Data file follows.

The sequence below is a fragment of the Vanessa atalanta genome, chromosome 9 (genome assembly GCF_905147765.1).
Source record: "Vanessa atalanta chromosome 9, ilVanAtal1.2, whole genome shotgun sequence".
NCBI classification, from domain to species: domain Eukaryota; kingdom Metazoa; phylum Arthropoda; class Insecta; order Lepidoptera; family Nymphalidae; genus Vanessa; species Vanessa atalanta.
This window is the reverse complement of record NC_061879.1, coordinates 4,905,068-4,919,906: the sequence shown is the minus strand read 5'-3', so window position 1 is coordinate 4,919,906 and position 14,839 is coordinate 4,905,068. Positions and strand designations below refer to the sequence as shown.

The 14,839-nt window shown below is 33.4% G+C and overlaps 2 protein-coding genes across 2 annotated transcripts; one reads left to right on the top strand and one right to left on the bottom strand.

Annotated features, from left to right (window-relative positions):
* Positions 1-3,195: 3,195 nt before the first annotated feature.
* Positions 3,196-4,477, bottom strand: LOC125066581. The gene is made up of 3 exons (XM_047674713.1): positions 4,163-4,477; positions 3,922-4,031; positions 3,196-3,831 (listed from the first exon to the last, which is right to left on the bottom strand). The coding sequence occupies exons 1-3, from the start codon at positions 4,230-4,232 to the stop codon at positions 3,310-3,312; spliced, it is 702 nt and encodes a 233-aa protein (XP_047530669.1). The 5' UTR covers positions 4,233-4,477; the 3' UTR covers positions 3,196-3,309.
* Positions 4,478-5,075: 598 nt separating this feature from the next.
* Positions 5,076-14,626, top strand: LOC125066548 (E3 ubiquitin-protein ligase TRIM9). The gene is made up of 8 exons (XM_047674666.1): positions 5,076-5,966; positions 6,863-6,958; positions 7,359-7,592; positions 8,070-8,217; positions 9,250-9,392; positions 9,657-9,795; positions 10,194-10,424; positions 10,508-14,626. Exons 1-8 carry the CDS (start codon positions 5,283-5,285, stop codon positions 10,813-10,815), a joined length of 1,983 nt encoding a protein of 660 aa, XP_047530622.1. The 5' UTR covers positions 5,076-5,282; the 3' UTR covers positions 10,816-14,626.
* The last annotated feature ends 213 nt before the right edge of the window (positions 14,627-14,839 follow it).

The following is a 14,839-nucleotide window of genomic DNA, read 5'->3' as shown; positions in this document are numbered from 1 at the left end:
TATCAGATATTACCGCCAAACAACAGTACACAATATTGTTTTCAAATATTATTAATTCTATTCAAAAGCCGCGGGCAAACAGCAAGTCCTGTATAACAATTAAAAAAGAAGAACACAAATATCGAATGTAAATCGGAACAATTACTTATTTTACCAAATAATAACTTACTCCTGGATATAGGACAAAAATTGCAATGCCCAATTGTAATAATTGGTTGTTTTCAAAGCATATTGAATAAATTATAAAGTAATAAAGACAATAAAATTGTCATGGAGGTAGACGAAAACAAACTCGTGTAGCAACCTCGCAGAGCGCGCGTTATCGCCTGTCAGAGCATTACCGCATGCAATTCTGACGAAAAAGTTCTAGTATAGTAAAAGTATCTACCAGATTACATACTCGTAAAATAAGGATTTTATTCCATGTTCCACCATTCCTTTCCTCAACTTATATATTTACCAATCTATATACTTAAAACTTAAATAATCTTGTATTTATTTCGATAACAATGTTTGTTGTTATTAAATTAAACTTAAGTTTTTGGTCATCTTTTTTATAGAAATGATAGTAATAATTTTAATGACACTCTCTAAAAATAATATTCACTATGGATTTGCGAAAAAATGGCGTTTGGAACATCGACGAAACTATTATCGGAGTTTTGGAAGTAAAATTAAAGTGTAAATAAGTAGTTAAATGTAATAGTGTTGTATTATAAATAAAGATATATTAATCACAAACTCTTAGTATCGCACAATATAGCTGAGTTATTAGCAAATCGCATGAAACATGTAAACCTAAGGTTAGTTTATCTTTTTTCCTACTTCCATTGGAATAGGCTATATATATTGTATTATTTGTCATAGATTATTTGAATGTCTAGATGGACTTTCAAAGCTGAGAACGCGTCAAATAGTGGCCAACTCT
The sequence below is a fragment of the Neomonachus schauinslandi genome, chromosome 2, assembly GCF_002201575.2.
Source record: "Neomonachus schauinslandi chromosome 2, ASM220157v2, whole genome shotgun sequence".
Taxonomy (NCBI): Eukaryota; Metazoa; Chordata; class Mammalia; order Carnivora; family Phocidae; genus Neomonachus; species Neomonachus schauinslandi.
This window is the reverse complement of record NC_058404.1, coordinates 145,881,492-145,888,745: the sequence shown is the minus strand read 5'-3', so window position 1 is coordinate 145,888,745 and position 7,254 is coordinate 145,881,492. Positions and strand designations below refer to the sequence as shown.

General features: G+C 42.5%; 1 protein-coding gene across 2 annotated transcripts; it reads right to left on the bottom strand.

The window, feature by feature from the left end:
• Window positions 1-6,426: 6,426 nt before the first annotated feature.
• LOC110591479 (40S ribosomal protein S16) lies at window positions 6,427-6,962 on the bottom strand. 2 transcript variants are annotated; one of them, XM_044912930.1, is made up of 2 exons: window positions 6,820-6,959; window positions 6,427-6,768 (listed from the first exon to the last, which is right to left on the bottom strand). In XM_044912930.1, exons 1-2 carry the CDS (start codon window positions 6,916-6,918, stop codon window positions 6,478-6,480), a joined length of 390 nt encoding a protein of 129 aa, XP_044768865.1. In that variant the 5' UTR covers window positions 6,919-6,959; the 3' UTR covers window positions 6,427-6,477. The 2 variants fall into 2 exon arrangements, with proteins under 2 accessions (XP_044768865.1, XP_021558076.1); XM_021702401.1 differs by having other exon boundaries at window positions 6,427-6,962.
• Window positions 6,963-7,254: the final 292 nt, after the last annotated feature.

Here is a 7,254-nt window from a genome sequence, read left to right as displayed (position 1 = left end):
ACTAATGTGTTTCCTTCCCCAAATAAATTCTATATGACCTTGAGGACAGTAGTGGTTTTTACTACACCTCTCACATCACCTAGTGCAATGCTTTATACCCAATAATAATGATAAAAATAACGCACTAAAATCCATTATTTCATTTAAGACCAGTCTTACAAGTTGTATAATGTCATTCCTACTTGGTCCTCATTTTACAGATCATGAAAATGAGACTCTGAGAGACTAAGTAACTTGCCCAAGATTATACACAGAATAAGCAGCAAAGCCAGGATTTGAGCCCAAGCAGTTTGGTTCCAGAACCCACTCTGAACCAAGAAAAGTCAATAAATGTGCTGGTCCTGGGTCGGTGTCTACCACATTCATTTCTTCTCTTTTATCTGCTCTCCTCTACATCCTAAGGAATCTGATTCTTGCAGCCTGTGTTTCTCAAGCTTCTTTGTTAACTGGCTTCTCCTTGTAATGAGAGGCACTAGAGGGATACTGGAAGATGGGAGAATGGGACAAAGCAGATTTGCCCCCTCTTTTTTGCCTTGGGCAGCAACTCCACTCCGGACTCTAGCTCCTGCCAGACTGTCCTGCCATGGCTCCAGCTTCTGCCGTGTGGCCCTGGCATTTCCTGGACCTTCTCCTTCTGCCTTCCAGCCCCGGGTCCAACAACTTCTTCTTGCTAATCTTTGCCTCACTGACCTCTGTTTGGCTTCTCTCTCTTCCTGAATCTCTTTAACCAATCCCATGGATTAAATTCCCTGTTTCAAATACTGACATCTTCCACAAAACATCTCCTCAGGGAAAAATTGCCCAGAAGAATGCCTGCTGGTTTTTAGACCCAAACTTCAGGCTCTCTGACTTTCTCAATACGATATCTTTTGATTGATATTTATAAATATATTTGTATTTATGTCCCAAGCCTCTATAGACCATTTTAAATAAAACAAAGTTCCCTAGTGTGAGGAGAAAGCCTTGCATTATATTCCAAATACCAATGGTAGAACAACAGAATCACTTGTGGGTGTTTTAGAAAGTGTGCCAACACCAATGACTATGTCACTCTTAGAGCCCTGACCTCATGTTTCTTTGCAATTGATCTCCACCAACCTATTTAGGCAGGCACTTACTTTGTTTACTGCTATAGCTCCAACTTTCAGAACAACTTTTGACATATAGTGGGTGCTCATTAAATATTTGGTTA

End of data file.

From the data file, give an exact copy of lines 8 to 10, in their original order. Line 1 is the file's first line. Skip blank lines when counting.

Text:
* Positions 3,196-4,477, bottom strand: LOC125066581. The gene is made up of 3 exons (XM_047674713.1): positions 4,163-4,477; positions 3,922-4,031; positions 3,196-3,831 (listed from the first exon to the last, which is right to left on the bottom strand). The coding sequence occupies exons 1-3, from the start codon at positions 4,230-4,232 to the stop codon at positions 3,310-3,312; spliced, it is 702 nt and encodes a 233-aa protein (XP_047530669.1). The 5' UTR covers positions 4,233-4,477; the 3' UTR covers positions 3,196-3,309.
* Positions 4,478-5,075: 598 nt separating this feature from the next.
* Positions 5,076-14,626, top strand: LOC125066548 (E3 ubiquitin-protein ligase TRIM9). The gene is made up of 8 exons (XM_047674666.1): positions 5,076-5,966; positions 6,863-6,958; positions 7,359-7,592; positions 8,070-8,217; positions 9,250-9,392; positions 9,657-9,795; positions 10,194-10,424; positions 10,508-14,626. Exons 1-8 carry the CDS (start codon positions 5,283-5,285, stop codon positions 10,813-10,815), a joined length of 1,983 nt encoding a protein of 660 aa, XP_047530622.1. The 5' UTR covers positions 5,076-5,282; the 3' UTR covers positions 10,816-14,626.